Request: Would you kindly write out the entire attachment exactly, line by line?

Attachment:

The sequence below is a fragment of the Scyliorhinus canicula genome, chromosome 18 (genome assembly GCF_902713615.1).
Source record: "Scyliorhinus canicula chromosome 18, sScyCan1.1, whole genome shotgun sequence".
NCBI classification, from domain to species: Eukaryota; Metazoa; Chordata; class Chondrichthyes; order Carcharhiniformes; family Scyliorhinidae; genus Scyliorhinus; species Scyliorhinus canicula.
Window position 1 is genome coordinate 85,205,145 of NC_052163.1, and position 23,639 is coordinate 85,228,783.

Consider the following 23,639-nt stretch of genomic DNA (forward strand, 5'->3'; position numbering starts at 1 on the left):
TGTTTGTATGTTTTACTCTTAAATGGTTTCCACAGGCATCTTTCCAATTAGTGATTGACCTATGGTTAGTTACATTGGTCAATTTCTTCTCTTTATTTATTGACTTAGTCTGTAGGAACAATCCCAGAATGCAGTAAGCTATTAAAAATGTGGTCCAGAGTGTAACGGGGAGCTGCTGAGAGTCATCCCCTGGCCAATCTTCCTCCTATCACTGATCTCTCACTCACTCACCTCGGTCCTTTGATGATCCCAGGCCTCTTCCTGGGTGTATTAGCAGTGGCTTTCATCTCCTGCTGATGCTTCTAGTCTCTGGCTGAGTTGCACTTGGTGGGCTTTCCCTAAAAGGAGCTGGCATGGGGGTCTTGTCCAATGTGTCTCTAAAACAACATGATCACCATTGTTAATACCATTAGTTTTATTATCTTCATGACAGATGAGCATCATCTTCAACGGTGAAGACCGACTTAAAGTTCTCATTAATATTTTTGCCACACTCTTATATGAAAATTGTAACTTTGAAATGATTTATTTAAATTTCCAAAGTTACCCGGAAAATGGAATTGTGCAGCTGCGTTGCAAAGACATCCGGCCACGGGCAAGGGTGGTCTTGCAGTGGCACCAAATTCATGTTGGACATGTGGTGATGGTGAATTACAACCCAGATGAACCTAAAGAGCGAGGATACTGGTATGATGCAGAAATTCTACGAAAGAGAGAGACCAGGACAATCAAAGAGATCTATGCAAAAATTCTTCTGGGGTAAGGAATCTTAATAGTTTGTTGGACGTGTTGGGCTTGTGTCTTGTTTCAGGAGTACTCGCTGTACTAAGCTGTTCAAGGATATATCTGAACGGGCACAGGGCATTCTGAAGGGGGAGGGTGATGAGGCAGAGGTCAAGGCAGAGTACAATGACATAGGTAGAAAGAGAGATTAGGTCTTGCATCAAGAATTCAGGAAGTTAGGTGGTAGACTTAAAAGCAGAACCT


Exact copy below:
The sequence below is a fragment of the Scyliorhinus canicula genome, chromosome 18 (genome assembly GCF_902713615.1).
Source record: "Scyliorhinus canicula chromosome 18, sScyCan1.1, whole genome shotgun sequence".
NCBI classification, from domain to species: Eukaryota; Metazoa; Chordata; class Chondrichthyes; order Carcharhiniformes; family Scyliorhinidae; genus Scyliorhinus; species Scyliorhinus canicula.
Window position 1 is genome coordinate 85,205,145 of NC_052163.1, and position 23,639 is coordinate 85,228,783.

Consider the following 23,639-nt stretch of genomic DNA (forward strand, 5'->3'; position numbering starts at 1 on the left):
TGTTTGTATGTTTTACTCTTAAATGGTTTCCACAGGCATCTTTCCAATTAGTGATTGACCTATGGTTAGTTACATTGGTCAATTTCTTCTCTTTATTTATTGACTTAGTCTGTAGGAACAATCCCAGAATGCAGTAAGCTATTAAAAATGTGGTCCAGAGTGTAACGGGGAGCTGCTGAGAGTCATCCCCTGGCCAATCTTCCTCCTATCACTGATCTCTCACTCACTCACCTCGGTCCTTTGATGATCCCAGGCCTCTTCCTGGGTGTATTAGCAGTGGCTTTCATCTCCTGCTGATGCTTCTAGTCTCTGGCTGAGTTGCACTTGGTGGGCTTTCCCTAAAAGGAGCTGGCATGGGGGTCTTGTCCAATGTGTCTCTAAAACAACATGATCACCATTGTTAATACCATTAGTTTTATTATCTTCATGACAGATGAGCATCATCTTCAACGGTGAAGACCGACTTAAAGTTCTCATTAATATTTTTGCCACACTCTTATATGAAAATTGTAACTTTGAAATGATTTATTTAAATTTCCAAAGTTACCCGGAAAATGGAATTGTGCAGCTGCGTTGCAAAGACATCCGGCCACGGGCAAGGGTGGTCTTGCAGTGGCACCAAATTCATGTTGGACATGTGGTGATGGTGAATTACAACCCAGATGAACCTAAAGAGCGAGGATACTGGTATGATGCAGAAATTCTACGAAAGAGAGAGACCAGGACAATCAAAGAGATCTATGCAAAAATTCTTCTGGGGTAAGGAATCTTAATAGTTTGTTGGACGTGTTGGGCTTGTGTCTTGTTTCAGGAGTACTCGCTGTACTAAGCTGTTCAAGGATATATCTGAACGGGCACAGGGCATTCTGAAGGGGGAGGGTGATGAGGCAGAGGTCAAGGCAGAGTACAATGACATAGGTAGAAAGAGAGATTAGGTCTTGCATCAAGAATTCAGGAAGTTAGGTGGTAGACTTAAAAGCAGAACCT